Sunday, 24 April 2011

Religion: Of Science?

The Economist recently ran an interesting article on engineering a religion...

Of course, this caught my attention, not least since it comes hot on the heels of my reading the brilliant Religion Explained, by Pascal Boyer. It is fairly obvious (if you read Boyer) that The Economist does not quite buy into all of its findings, but it is close enough. For some rough-and-ready ideas pop over to the article, and for truly in-depth understanding of human mind and how it creates religions as a by product go read the book. What interests me here, however, is whether it is really possible, as the very last sentence of the article suggests, to create a religion that will succeed because it builds on the findings of Boyer, but one that will shun the usual silliness of ancient deities and arcane rituals and instead help nudge people towards the world view that is essentially scientific? The world view that will give wide berth to a notion of a supernatural creator and his (or hers) random rules (yes, some are usually sensible, but they are too often interspersed by truly ridiculous or even dangerous ones). Frankly, I doubt it is possible. A religion, almost by definition, is irrational and caters for the unconscious and irrational in humans. But still, it's a tempting thought to put an end to all existing ones in favour of a carefully crafted one deeply rooted in science.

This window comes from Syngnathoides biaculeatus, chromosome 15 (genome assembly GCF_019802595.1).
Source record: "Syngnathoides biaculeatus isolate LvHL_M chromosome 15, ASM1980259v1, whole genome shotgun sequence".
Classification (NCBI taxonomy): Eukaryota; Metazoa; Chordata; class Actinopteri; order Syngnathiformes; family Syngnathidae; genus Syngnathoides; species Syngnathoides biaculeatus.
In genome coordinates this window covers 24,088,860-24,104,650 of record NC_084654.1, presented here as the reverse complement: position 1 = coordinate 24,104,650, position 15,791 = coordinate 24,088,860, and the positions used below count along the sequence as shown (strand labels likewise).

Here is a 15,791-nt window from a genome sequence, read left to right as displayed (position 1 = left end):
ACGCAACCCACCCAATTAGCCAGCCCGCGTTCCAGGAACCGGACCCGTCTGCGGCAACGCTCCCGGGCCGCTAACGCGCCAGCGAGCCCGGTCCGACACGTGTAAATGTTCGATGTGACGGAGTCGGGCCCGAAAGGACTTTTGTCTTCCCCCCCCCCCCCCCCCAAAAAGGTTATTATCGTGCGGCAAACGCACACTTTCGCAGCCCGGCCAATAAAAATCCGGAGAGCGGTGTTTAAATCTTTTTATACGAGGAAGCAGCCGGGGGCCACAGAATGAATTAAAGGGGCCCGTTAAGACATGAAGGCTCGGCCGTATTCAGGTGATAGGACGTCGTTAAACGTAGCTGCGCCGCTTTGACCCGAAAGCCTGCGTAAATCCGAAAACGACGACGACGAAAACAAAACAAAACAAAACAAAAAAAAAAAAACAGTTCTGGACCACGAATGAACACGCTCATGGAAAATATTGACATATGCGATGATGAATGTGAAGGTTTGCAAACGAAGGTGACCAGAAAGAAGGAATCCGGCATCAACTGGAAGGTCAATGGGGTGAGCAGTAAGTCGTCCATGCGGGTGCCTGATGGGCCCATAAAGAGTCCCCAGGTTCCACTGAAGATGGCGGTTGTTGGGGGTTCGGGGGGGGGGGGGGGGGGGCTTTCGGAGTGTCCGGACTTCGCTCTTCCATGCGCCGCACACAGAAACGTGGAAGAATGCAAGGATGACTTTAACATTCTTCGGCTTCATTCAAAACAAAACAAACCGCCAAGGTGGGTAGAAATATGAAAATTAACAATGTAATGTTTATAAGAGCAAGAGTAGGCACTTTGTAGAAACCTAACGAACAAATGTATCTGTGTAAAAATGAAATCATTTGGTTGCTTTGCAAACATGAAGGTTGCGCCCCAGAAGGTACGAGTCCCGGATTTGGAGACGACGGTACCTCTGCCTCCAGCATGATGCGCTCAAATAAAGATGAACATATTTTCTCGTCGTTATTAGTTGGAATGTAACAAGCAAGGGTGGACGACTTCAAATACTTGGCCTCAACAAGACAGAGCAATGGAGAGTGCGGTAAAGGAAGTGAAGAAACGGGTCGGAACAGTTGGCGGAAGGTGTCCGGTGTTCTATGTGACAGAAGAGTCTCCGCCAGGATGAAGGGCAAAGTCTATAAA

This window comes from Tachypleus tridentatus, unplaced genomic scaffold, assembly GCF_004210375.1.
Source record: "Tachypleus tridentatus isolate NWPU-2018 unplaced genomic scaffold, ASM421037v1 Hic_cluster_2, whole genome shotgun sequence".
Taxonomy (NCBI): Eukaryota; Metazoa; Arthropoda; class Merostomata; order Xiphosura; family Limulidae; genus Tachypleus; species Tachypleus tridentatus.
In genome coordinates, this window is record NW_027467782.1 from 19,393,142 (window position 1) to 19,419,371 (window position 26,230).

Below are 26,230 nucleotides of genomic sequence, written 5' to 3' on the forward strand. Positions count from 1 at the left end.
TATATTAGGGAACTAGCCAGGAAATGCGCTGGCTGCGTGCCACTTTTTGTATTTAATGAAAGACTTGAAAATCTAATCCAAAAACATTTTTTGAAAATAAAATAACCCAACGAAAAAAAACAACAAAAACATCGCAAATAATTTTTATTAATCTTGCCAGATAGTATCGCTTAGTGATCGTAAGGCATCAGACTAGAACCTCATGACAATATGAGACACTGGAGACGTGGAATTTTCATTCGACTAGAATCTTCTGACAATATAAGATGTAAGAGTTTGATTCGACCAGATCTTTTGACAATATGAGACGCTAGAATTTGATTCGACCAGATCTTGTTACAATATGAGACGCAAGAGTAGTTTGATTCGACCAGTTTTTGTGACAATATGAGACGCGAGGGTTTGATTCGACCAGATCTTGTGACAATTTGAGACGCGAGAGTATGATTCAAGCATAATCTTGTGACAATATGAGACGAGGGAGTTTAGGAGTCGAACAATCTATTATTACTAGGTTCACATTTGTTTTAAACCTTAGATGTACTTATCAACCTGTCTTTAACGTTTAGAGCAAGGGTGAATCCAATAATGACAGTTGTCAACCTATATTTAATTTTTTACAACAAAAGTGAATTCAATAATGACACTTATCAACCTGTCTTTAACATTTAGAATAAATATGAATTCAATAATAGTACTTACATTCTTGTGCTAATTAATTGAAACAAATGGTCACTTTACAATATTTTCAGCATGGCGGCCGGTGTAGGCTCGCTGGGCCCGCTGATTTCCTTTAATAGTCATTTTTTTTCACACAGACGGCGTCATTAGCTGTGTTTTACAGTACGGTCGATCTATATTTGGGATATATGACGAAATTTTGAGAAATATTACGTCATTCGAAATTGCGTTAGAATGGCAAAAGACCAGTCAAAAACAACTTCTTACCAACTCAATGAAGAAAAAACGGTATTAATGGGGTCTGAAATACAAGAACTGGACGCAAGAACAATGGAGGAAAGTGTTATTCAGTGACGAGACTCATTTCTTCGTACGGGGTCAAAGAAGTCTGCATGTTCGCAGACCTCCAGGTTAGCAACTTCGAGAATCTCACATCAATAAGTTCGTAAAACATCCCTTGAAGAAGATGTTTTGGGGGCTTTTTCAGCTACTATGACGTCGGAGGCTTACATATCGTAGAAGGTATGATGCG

A pipe dream, I know, but even atheists are allowed to dream sometimes...

I know I've promised mobile posting, but this one was too good to leave to chance so I wrote it on Friday already. ;-)